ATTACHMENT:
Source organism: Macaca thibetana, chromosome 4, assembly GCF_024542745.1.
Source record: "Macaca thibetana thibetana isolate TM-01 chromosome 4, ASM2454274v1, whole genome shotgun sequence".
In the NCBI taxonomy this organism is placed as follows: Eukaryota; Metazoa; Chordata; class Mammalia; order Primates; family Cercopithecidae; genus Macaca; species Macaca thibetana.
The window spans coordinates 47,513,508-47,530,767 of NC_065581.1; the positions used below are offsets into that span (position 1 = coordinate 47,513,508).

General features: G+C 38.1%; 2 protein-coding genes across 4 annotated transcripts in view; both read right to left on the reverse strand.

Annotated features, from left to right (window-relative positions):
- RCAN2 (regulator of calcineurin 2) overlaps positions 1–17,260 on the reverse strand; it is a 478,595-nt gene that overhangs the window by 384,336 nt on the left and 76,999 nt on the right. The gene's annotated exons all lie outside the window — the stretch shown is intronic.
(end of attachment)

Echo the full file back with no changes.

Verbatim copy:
Source organism: Macaca thibetana, chromosome 4, assembly GCF_024542745.1.
Source record: "Macaca thibetana thibetana isolate TM-01 chromosome 4, ASM2454274v1, whole genome shotgun sequence".
In the NCBI taxonomy this organism is placed as follows: Eukaryota; Metazoa; Chordata; class Mammalia; order Primates; family Cercopithecidae; genus Macaca; species Macaca thibetana.
The window spans coordinates 47,513,508-47,530,767 of NC_065581.1; the positions used below are offsets into that span (position 1 = coordinate 47,513,508).

General features: G+C 38.1%; 2 protein-coding genes across 4 annotated transcripts in view; both read right to left on the reverse strand.

Annotated features, from left to right (window-relative positions):
- RCAN2 (regulator of calcineurin 2) overlaps positions 1–17,260 on the reverse strand; it is a 478,595-nt gene that overhangs the window by 384,336 nt on the left and 76,999 nt on the right. The gene's annotated exons all lie outside the window — the stretch shown is intronic.